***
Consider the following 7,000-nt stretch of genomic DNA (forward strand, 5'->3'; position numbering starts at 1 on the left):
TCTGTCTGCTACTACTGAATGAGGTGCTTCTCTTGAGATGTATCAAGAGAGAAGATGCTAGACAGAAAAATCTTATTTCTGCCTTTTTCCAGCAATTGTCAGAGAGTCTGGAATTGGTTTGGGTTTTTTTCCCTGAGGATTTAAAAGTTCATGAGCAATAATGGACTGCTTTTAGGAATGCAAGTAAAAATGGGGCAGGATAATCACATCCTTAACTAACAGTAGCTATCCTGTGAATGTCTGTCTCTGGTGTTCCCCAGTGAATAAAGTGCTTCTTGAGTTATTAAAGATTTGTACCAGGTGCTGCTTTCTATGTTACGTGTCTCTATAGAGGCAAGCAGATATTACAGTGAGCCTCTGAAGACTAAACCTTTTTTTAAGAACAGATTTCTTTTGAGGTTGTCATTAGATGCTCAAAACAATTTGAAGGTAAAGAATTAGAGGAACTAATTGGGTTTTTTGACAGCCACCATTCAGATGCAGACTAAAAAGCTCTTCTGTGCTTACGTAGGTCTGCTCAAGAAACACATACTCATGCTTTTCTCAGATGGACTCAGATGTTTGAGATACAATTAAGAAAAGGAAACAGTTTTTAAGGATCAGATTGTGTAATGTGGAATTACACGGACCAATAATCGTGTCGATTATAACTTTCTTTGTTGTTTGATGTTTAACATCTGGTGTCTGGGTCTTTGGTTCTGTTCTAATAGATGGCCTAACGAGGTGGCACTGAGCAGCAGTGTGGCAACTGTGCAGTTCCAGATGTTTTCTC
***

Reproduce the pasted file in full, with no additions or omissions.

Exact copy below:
Consider the following 7,000-nt stretch of genomic DNA (forward strand, 5'->3'; position numbering starts at 1 on the left):
TCTGTCTGCTACTACTGAATGAGGTGCTTCTCTTGAGATGTATCAAGAGAGAAGATGCTAGACAGAAAAATCTTATTTCTGCCTTTTTCCAGCAATTGTCAGAGAGTCTGGAATTGGTTTGGGTTTTTTTCCCTGAGGATTTAAAAGTTCATGAGCAATAATGGACTGCTTTTAGGAATGCAAGTAAAAATGGGGCAGGATAATCACATCCTTAACTAACAGTAGCTATCCTGTGAATGTCTGTCTCTGGTGTTCCCCAGTGAATAAAGTGCTTCTTGAGTTATTAAAGATTTGTACCAGGTGCTGCTTTCTATGTTACGTGTCTCTATAGAGGCAAGCAGATATTACAGTGAGCCTCTGAAGACTAAACCTTTTTTTAAGAACAGATTTCTTTTGAGGTTGTCATTAGATGCTCAAAACAATTTGAAGGTAAAGAATTAGAGGAACTAATTGGGTTTTTTGACAGCCACCATTCAGATGCAGACTAAAAAGCTCTTCTGTGCTTACGTAGGTCTGCTCAAGAAACACATACTCATGCTTTTCTCAGATGGACTCAGATGTTTGAGATACAATTAAGAAAAGGAAACAGTTTTTAAGGATCAGATTGTGTAATGTGGAATTACACGGACCAATAATCGTGTCGATTATAACTTTCTTTGTTGTTTGATGTTTAACATCTGGTGTCTGGGTCTTTGGTTCTGTTCTAATAGATGGCCTAACGAGGTGGCACTGAGCAGCAGTGTGGCAACTGTGCAGTTCCAGATGTTTTCTC